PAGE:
Customer Relationship Management and Service Robots

Service robots have been designed to interact with people and support customers, so they participate in encounters that originally were designed solely for humans, such that they are inherently social. These robots that have the ability to make customers feel that they are in the company of another social entity are spreading rapidly into various service settings and supporting encounters. Despite their growing use, insights into the psychological responses of customers to service robots are scarce. We therefore examine customer relationship management and the placement of service robots during the service encounter. Hereby, we focus on customer-service employee interaction or customer-robot interaction on the individual level. Our research attempts to integrate insights from marketing research, psychology, and research on human-robot interaction.

Sample research questions of our group are:

  • How can service robots be applied in different service areas in a responsible manner?
  • Which design aspects and behaviors are important for service robots to support frontline employees during the service encounter with their customers?
  • How should a service robot look like in terms of human-likeness to be accepted by customers during the service encounter?

Our research in this field is interdisciplinary in nature in that it integrates insights from psychology, marketing research, and research on human-robot interaction. We focus on the responsible design and application of robots. This includes the basic notion a human user-centric design and placement of social robots.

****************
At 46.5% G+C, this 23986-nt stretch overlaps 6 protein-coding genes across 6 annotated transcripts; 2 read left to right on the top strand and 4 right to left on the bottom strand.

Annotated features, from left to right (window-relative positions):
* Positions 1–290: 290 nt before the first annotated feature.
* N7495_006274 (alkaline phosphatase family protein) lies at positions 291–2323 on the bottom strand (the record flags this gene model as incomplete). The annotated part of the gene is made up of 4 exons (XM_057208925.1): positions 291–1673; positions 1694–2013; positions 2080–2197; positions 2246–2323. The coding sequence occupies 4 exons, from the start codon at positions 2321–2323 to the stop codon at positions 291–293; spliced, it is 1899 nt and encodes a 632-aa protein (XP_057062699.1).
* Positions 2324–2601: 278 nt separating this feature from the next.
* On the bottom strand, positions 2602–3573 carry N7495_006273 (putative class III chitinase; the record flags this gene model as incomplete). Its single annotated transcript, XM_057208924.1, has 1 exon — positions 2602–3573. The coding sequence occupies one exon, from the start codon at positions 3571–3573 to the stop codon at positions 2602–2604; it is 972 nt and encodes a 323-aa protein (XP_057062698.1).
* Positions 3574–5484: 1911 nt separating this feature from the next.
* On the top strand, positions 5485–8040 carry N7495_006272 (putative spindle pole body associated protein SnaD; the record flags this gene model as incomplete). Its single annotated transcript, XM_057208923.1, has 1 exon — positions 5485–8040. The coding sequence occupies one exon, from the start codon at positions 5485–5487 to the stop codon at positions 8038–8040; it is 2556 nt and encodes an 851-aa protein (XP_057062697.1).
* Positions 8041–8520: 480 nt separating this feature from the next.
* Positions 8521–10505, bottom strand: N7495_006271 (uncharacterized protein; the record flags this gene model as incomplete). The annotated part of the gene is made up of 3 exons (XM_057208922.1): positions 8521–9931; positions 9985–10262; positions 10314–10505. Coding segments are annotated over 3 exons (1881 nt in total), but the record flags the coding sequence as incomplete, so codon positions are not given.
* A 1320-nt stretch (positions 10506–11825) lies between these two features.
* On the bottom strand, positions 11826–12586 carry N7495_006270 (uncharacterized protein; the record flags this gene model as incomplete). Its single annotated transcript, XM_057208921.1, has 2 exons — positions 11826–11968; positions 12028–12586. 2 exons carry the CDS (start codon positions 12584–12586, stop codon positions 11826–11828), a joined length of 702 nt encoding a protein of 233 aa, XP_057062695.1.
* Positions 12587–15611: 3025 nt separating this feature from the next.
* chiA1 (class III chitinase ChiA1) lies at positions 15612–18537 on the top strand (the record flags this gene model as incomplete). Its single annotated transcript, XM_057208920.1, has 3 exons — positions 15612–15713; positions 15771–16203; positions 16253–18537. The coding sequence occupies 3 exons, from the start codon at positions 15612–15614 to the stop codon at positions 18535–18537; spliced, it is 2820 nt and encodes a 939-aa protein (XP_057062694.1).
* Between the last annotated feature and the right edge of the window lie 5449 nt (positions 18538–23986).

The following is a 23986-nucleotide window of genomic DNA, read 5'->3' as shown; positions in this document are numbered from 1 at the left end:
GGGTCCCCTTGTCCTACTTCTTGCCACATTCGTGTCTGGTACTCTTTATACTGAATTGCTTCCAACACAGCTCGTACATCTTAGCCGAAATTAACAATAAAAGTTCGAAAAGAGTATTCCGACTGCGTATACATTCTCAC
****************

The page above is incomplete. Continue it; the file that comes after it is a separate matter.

Sample Publications:

  • Stock, Ruth Maria (2018), Can Service Robots Hamper Customer Anger and Aggression After a Service Failure?, International Conference on Information Systems 2018, San Francisco, USA.
  • Stock, Ruth Maria/Merkle, Moritz (2018), Customer Responses to Robotic Innovative Behavior Cues During the Service Encounter, International Conference on Information Systems 2018, San Francisco, USA.
  • Stock, Ruth/Merkle, Moritz (2018), Can Humanoid Service Robots Perform Better Than Service Employees? A Comparison of Innovative Behavior Cues, 51st Hawaii International Conference on System Sciences, Waikoloa, USA.
  • Stock, Ruth/de Jong, Ad/Zacharias, Nicolas (2017), Frontline Employees’ Innovative Service Behavior as Key to Customer Loyalty: Insights into FLEs’ Resource Gain Spiral, Journal of Product Innovation Management (JPIM) 34, 2, 223-245.
  • Stock, Ruth/Merkle, Moritz (2017), A Service Robot Acceptance Model: User Acceptance of Humanoid Robots During Service Encounters, IEEE International Conference on Pervasive Computing and Communications 2017, Kailua-Kona, USA.
  • Stock, Ruth (2016), Emotion Transfer from Frontline Social Robots to Human Customers During Service Encounters: Testing an Artificial Emotional Contagion Model, International Conference on Information Systems 2016, Dublin, Ireland.
  • Stock, Ruth/Bednarek, Marei (2014), As They Sow, so Shall They Reap: Customers’ Influence on Customer Satisfaction at the Customer Interface, Journal of the Academy of Marketing Science(JAMS), 42, 4, 400-414.
  • Stock, Ruth (2014), How Should Customers be Integrated for Effective Interorganizational NPD Teams? An Input-Process-Output Perspective, Journal of Product Innovation Management (JPIM), 31, 3, 535-551.
  • Homburg, Christian/Hoyer, Wayne/Stock, Ruth (2007), How to Get Lost Customers Back? A Study of Antecedents of Relationship Revival, Journal of the Academy of Marketing Science (JAMS), 35, 4, 461-474.
  • Homburg, Christian/Stock, Ruth (2004), The Link between Salespeople’s Job Satisfaction and Customer Satisfaction in a Business-to-Business Context: A Dyadic Analysis, Journal of the Academy of Marketing Science (JAMS), 32, 2, 144-158.

This research area is financially supported by a number of projects: